Even Gaullier noted that caloric intake had decreased from the beginning of the study to the end by about 250 per day, which required a significant change in lifestyle even if it did not affect the results of the study. Before you run out and fill your pantry with supplements intended to promote weight loss, make sure you are committed to making it a permanent lifestyle change!
Following up to the previous post about green tea extract, I'd like to stick to the "New Year's Resolution Weight Loss" feature on another popular fat loss supplement.
Conjugated Linoleic Acid
Conjugated linoleic acid is a supplement that has been proposed to increase metabolic rate, increase fat utilization, and thus, with these combined, result in weight loss.
Conjugated linoleic acid, also known as "CLA", is a group of positional and geometric isomers; that is, they are positioned differently as if putting them in front of a mirror, of a fatty acid known as linoleic acid. Linoleic acid, as well as linolenic acid, are fatty acids both required by our bodies. CLA is found primarily in dairy products (not in skimmed dairy products) and meat, specifically, beef and lamb. The typical dietary intake is around 212 mg/day for men and 151 mg/day for women.
The predominant isomer that is found in cattle and other ruminant animals is "Cis-9, Trans-11-CLA" (this simply refers to the chemistry of the CLA), which is appears to be the most biologically active form. Researchers often call this type of CLA "Rumenic Acid" because it is the "natural" form from ruminant animals. Commercial CLA preparations are those found in supplements, and are often in a 1:1 ratio of the Cis-9, Trans-11-CLA and Trans-10, Cis-12-CLA.
CLA has been studied for various effects on health including: effects on the immune system, cancer prevention, blood lipid and glucose levels, and body composition / weight loss. The research on CLA and body composition in animals has been extremely positive.
For example, it has resulted in leaner pigs, mice, rats, and cows. However, these positive results have not been so consistent with humans. Most researchers have reported no change in body composition with CLA supplementation in humans. Furthermore, CLA may potentially have negative effects on blood lipid levels and glucose levels; though these results have been mixed as well.
A recent meta-analysis published in the American Journal of Clinical Nutrition reviewed the few human studies available on CLA. This meta-analysis only included studies that were published as full length articles.
It was noted that the dosages in the studies reviewed ranged from as low as 1.4 g/day (approximately 6 times that of "normal" dietary intake for men) up to 6.8 g/day (approximately 30 times that of the normal dietary intake for men). Out of the eight studies considering weight loss as an outcome reviewed in this meta-analysis, none found a significant reduction in body weight and only 2 showed a significant, but small decrease in body fat.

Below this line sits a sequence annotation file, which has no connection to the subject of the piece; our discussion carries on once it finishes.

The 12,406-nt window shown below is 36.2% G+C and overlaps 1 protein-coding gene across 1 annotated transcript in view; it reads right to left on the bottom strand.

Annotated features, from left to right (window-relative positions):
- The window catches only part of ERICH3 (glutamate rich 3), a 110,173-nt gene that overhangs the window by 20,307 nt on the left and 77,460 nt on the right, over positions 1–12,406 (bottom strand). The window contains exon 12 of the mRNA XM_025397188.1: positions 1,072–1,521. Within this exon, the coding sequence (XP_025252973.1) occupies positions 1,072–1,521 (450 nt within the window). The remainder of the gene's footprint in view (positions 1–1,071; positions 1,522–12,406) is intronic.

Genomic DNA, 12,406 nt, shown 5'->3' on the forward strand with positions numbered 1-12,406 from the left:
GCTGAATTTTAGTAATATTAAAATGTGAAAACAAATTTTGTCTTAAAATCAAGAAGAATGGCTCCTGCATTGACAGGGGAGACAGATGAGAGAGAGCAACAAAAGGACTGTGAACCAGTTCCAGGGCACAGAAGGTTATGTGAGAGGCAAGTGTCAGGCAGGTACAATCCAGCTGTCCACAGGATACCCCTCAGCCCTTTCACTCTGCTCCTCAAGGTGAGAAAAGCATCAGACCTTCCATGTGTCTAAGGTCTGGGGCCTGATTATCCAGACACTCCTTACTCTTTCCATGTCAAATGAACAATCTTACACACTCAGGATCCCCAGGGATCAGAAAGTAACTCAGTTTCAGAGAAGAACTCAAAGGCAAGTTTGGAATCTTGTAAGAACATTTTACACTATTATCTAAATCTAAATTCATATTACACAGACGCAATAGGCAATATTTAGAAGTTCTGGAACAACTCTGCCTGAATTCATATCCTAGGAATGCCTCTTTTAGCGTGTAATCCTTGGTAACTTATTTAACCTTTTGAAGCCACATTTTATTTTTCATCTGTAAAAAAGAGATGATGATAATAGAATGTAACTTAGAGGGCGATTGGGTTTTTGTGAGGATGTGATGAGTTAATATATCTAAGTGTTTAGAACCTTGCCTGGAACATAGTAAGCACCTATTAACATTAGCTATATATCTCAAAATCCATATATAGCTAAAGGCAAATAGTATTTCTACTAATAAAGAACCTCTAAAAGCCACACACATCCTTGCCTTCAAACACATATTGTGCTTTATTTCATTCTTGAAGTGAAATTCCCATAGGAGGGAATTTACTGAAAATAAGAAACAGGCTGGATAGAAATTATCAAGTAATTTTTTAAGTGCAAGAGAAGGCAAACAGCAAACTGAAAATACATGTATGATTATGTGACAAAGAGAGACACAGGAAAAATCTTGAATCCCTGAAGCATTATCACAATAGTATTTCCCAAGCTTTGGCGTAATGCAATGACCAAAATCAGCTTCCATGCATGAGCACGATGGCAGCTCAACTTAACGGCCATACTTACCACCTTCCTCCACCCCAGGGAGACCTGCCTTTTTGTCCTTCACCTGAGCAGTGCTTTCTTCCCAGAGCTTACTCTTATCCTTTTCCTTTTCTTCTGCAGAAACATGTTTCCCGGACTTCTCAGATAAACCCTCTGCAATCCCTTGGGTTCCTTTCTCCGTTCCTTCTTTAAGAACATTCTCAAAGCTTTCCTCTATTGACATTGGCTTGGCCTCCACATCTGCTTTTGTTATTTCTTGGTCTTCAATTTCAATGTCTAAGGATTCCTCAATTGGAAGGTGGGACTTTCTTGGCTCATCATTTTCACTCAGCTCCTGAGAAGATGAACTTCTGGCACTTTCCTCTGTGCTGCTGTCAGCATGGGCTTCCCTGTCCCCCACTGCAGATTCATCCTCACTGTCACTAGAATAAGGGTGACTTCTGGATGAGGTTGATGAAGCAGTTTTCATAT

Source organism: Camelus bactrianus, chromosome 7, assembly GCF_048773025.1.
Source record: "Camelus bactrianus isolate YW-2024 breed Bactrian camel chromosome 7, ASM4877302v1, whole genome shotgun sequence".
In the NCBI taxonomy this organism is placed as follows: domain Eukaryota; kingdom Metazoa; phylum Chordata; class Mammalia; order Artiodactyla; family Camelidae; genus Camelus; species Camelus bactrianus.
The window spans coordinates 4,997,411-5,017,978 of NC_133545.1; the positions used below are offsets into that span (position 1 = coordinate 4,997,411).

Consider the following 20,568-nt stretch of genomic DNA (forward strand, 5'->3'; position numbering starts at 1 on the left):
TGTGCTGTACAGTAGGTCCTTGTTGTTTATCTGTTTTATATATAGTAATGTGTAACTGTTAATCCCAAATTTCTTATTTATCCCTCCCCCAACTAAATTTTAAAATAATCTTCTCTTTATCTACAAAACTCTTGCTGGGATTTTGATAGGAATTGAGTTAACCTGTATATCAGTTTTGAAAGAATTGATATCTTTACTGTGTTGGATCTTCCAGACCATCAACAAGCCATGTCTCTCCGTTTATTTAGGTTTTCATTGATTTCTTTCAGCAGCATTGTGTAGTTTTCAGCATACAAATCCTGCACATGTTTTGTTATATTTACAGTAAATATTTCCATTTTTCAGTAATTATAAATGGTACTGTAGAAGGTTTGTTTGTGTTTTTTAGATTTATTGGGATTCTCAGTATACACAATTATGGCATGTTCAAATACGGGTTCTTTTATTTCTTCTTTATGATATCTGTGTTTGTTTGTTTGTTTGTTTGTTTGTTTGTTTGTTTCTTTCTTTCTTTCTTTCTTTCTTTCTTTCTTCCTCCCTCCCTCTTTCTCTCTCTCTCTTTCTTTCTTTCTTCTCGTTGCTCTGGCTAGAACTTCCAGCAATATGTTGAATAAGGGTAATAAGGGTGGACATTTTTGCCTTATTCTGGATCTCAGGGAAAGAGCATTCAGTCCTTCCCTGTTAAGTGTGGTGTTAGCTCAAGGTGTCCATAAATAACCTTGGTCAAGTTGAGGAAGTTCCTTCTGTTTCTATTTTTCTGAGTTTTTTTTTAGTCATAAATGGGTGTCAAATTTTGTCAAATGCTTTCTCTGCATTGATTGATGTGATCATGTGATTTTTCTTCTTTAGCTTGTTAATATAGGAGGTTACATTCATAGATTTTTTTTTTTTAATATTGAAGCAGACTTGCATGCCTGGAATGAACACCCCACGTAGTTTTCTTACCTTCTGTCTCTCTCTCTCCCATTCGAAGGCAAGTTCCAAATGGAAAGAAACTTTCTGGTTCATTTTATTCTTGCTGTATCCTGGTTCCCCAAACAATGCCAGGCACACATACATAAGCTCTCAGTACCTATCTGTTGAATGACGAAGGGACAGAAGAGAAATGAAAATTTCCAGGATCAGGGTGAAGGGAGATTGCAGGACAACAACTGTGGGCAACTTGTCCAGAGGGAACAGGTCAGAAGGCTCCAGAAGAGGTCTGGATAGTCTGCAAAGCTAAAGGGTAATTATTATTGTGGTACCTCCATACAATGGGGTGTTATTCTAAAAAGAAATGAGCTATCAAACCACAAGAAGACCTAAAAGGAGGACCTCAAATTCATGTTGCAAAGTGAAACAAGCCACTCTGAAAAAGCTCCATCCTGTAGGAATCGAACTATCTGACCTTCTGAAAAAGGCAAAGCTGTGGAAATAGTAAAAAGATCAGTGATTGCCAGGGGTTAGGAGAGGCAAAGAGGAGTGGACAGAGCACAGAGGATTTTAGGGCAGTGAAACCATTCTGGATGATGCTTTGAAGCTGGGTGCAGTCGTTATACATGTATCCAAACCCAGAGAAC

The authors drew the conclusion that "the results of the studies in humans indicate that the effect of CLA on body fat is considerably less than that anticipated from mice studies..."
It is important to note, however, that because there are various isomers of CLA, some speculate there may be a difference among the available isomers, contributing to the lack of consistency in results.
For example, although the CLA contained naturally in the diet is primarily the cis-9 trans-11 isomer, the majority of studies have instead utilized the trans-10, cis-12 isomer, potentially resulting in mechanistic differences.
Therefore, because of this potential variation among CLA isomers, a group recently published their work comparing two different isomers on body fat mass in overweight humans.
This particular 24-week study included 88 overweight, but otherwise healthy men and women. Subjects were randomly split into 5 groups and were randomly assigned to either 3 g high oleic acid sunflower oil (placebo), 1.5 or 3 grams cis-9, trans-11 CLA and 1.5 grams or 3 grams of trans-10, cis-12 CLA.
Body fat mass and lean body mass were assessed at baseline and again at the end of the 24-weeks. Dietary intake was also collected to ensure there were no significant differences among groups.
At the end of the study, the authors noted there were no significant differences among any of the groups for fat loss, body weight loss or dietary intake.
The authors suggest several potential differences when comparing their research to others; they suggest their study may have been too short or the doses of CLA too low to observe changes. These facts alone demonstrate the need for more research.
Another noticeable difference when comparing the animal data and human data is the doses are inconsistent. If considering the dose of CLA as a percentage of total energy, animal studies that have demonstrated a positive effect from CLA have provided approximately 0.70 g/kg body mass, whereas human studies (such as that described above) provide approximately 0.04 g/kg.
For humans to take the same dose of CLA as used in the animal studies, they would need to consume over 50 g of CLA/day (which would of course vary according to bodyweight). This dose is not cost-effective and may in fact have negative effects in humans because of the pro-oxidant effect of CLA that have been suggested.
Although the data in mice seems promising, the exiguous data in humans suggests that more research is required in humans where energy intake, energy expenditure, overall nutrient intake, CLA type, and CLA amount are all better controlled. This will allow researchers to truly identify if CLA plays a consistent role in decreasing body weight in humans.
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